“It was tough. They are a really good team,” Harden said. “They kind of slowed us down in the first half, dictated the tempo. Coach talked to us at halftime about playing our brand of basketball and how we like to play. And we came out with that intensity.”

Harden did heat up, scoring 12 of his 14 points in the third quarter. Kenneth Faried finished with 14 points and 10 rebounds and Anthony Davis 13 and 11. The depth the U.S. boasts is like no other team in this competition, not even a seasoned Spanish team.

Rose, in particular, had his teammates fired up.

“You [saw] him,” Harden said of Rose. “He looked amazing. He’s so quick and athletic, the way he followed the holes and finished … he made some amazing passes tonight. He was phenomenal.”

While it certainly helped having Thompson in a groove from the start on both ends, Rose needed a push. With the Coach K mandate that he play with a green light, Rose was as aggressive as he’s been offensively at any point in the tournament.

Rose was just 8-for-37 shooting before Tuesday, so whatever color his light was prior to seeing Slovenia, is anyone’s guess.

“It eased me a little bit,” Rose said. “Gave me a lot of confidence. I’m not lacking in confidence, but when the head coach tells you to go out there and be aggressive it makes you think in another way. Coach gave me that green light and said go out there and play the way I play. Don’t worry about getting other guys involved … I felt good.”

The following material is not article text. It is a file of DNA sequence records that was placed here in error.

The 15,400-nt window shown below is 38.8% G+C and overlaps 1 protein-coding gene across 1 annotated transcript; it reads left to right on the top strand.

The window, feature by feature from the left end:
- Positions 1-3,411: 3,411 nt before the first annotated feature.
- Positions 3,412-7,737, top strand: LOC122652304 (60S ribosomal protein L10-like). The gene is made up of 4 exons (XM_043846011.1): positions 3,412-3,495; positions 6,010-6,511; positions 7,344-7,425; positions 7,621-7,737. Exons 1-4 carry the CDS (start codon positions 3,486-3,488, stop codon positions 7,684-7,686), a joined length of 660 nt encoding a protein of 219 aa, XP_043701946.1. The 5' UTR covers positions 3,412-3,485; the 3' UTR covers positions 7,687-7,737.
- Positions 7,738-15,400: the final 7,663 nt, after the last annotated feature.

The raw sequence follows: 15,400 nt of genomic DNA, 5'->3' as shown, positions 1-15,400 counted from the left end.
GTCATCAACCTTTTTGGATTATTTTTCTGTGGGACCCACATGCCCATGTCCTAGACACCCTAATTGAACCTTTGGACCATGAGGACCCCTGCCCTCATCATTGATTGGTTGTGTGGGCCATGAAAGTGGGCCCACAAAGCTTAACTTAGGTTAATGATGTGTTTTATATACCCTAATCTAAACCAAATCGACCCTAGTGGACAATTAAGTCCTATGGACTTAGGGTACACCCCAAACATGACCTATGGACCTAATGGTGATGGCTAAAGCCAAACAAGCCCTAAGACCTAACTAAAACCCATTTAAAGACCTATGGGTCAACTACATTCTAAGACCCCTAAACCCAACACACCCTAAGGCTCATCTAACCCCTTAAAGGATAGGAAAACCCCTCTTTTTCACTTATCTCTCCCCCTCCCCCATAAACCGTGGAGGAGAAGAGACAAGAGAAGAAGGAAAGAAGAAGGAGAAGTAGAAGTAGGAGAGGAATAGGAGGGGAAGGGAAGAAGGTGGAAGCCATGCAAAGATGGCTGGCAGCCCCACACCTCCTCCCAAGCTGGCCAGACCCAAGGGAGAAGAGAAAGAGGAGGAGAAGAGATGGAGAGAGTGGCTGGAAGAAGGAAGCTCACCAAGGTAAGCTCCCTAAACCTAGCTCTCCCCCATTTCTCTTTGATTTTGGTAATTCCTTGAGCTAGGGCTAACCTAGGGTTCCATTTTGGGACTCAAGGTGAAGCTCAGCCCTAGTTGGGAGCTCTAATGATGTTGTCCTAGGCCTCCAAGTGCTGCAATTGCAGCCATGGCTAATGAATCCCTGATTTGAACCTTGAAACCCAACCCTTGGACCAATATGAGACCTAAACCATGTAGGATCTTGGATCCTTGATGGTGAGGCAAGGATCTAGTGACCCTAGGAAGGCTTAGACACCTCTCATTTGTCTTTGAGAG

On a team that is suddenly dealing with an underdog status, at least here in Spain, Rose, Thompson and some of these other elite reserves are finding a rhythm at just the right time.

Just in time for Thursday’s semifinals and then on to Madrid, where the underdogs might finally have their say about who should really wear the favorite’s tag.

Curry finds his shot as U.S. routs Mexico 86-63


VIDEO: Recap: U.S. vs. Mexico

BARCELONA, SPAIN — Steph Curry was waiting for his shot to start falling in the FIBA World Cup.

Not anymore.

Curry got hot early and really cranked it up during the third quarter of Saturday’s 86-63 blowout of Mexico, leading the U.S. National Team with 20 points as they made their first game of the elimination round of this competition look a lot like one of their pool play romps.

After watching U.S. big men Anthony Davis and Kenneth Faried lead the way to the Round of 16, Curry went off against Mexico. He scored 11 of his points in a flash after halftime as the U.S. went into overdrive.